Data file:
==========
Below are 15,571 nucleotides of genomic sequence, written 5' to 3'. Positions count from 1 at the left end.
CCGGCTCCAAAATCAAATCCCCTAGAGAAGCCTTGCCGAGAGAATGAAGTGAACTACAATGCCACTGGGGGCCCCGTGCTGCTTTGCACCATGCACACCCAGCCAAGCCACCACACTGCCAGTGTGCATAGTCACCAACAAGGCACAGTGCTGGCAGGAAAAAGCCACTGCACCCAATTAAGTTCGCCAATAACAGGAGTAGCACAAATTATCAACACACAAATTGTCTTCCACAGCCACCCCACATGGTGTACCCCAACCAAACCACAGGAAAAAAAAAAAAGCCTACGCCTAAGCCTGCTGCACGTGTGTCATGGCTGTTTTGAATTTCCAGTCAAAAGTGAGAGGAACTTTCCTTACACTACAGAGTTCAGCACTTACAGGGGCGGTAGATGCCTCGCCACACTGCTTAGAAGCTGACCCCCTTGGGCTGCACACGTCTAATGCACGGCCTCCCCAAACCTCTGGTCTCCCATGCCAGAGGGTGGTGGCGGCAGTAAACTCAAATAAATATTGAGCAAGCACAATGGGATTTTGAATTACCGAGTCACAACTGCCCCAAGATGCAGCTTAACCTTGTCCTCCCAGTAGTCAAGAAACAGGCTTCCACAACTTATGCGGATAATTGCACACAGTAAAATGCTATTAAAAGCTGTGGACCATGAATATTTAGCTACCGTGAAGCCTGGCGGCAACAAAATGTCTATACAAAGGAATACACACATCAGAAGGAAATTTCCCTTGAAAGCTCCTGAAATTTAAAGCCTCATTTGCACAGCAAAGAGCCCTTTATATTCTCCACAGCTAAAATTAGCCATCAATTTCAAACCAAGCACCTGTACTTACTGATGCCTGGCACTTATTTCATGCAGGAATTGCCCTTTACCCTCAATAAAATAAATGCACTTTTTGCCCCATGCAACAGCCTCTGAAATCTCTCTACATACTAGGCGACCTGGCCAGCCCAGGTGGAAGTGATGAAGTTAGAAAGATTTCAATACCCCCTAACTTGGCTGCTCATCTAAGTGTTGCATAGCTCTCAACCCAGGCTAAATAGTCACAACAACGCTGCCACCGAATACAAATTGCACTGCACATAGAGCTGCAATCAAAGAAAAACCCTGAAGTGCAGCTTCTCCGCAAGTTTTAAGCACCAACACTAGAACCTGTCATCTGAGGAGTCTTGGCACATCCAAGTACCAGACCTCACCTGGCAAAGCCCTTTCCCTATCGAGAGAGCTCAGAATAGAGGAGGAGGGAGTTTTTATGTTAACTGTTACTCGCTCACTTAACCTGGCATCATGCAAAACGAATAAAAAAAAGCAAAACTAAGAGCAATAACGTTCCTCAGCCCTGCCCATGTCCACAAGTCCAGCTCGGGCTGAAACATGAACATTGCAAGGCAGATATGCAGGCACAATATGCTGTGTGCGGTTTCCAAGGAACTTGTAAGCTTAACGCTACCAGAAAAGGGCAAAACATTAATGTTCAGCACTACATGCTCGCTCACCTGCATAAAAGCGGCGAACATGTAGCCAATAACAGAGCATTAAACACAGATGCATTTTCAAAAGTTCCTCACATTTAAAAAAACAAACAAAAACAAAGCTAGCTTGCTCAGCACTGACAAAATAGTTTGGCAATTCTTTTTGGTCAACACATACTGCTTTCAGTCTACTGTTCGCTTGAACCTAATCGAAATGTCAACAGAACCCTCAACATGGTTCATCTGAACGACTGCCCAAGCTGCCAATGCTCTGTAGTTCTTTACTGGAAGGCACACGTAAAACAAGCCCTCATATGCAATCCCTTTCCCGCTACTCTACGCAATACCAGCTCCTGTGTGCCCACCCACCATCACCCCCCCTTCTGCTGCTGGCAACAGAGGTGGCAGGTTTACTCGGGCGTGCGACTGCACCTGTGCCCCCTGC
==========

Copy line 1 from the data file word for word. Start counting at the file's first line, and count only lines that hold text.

Below are 15,571 nucleotides of genomic sequence, written 5' to 3'. Positions count from 1 at the left end.